Preparing for the interview
During the interview of the budding entrepreneur, the banker may try to test your entrepreneurial mindset such as decision-making, communication and negotiation skills, man management, leading your team, risk-taking ability etc., as well as your achievements so far; if any.
During the interview, the banker will enquire about further details such as the applicant’s own capital, various sources and uses of funds, market and competition survey/information collected and your various strategies to defeat the competition etc.
On the basis of the project report and the given answers, the banker evaluates the viability of the proposed venture by ensuring compliance with the bank’s loan policy/guidelines.
The bank evaluates the business on important parameters like the Break Even Point (BEP), liquidity, solvency and profitability ratios etc
How will the bank decide to approve the business loan?
The banker while considering the business loan proposal, wants to become a major financial partner in the proposed/existing business.
Here are a few deciding factors for the banker to approve a business loan:
Quality of the project plan
Generally, a banker’s stake in the business ranges from 60% to 75%. After studying the Project report, he interviews the proposer of the business entity and vets the business proposal.
The banker will analyse the risks perceived in the venture by performing a SWOT (Strengths, Weaknesses, Opportunities and Threats) analysis of the following aspects –
- Promoter and the business entity
- Proposed products/existing and proposed products for expansion
- Project Report
- Products & Place
- Past performance and future prospects
- Pay Back
The location of the business
After evaluating the suitability of the proposed place of business, and its proximity in relation to the target group of customers, the banker will examine whether the business premises are owned or rented.
In the case of rented premises, a Lease Agreement with the landlord with adequate tenor needs to be registered with an appropriate local governing authority.
Analyzing past performances and future prospects
In the case of an existing business, the banker will ascertain past and projected future performance & profitability of the venture by analysing the unit’s audited financial statements.
He will also evaluate the projected sales and profitability/cash flow projections and the assumptions made thereof.
He will ensure the adequacy of the working capital requirements as well as the term loan requirements of the venture.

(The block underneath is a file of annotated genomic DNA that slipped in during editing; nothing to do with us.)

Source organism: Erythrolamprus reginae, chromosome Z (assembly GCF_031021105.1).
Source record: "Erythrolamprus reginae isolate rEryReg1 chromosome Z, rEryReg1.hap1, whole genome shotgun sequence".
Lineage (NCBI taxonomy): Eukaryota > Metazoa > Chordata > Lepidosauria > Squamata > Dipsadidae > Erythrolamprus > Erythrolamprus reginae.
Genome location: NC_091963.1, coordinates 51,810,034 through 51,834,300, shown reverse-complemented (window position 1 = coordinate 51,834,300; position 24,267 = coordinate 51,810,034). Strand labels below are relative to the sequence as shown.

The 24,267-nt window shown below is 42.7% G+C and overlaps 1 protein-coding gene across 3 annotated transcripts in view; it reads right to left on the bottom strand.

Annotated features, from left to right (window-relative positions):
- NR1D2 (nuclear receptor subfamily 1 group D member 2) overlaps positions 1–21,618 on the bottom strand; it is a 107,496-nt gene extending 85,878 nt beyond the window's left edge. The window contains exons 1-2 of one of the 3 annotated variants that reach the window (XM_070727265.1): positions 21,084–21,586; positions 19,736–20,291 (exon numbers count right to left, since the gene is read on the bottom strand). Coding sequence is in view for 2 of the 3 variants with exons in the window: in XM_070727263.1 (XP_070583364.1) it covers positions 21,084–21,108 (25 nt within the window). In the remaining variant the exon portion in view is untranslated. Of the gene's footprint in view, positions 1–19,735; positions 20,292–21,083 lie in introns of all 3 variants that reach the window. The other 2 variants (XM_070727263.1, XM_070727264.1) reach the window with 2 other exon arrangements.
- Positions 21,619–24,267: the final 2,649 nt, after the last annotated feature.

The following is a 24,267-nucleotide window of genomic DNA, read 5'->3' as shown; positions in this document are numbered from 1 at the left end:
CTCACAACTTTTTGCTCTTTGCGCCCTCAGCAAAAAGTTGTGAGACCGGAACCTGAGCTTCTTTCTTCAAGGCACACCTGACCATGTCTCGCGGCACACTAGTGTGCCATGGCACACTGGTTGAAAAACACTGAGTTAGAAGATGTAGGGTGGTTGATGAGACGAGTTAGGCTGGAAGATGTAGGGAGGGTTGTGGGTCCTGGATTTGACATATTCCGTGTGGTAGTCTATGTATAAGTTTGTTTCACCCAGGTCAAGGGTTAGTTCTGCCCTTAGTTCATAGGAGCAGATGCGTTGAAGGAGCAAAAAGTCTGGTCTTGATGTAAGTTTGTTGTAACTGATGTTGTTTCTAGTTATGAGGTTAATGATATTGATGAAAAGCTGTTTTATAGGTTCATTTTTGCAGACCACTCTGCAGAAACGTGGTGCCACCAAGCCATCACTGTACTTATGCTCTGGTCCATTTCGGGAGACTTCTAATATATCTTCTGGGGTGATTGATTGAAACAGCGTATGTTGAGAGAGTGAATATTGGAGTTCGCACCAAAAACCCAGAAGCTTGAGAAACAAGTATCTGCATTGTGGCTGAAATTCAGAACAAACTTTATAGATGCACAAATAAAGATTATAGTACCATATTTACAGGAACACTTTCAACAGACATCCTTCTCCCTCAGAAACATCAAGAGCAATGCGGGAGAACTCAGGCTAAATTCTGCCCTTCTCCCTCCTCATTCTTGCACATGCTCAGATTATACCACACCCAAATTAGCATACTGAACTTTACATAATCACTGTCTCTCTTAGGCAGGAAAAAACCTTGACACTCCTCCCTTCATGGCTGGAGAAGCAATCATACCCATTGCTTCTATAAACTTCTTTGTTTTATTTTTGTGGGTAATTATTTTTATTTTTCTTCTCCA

Related read: Funding for small businesses: A short guide
Paying back the loan
The banker is always interested in evaluating & ensuring that the unit generates adequate Cash flow over a period and earns a good profit.
They need to ensure the loan is repaid promptly in time with interest through ‘Equated Monthly Installments’ (EMI).
The banker will also ask you for any other liabilities as well as any other sources of income. This is important to ensure that the loan given is an asset to the bank and it remains a standard performing asset in their books throughout its tenure.
The bank authorities will also carry out checks by referring to the Willful Defaulter’s List of RBI.
Create business funding proposals with deAsra Foundation
Recently deAsra foundation conducted an ‘Udyojak Melava’ (workshop) where the theme was Funding from banks.
Here are some expert opinions and insights they received from banking officials about successfully passing the interview:
- Introduce yourself and give references.
- Ensure that your references and credentials must be acceptable to the banker.
- Present your project in detail with confidence and answer queries raised with adequate documentary references
- Explain your needs and expectations
- Be ready to provide information, financial statements and details of collaterals
- Build a reputation that helps them believe you will pay back in time
- Even during pre-sanction visits to your shop/factory, provide complete information to satisfy the banker’s queries.
- Be open and do not hold back information that may help your banker advise you better.
This article has been written by a deAsra Foundation author – Mr Sudhir Gijare.
You can read more practical advice for micro and small business owners on Yashaswi Udyojak (released thrice a week).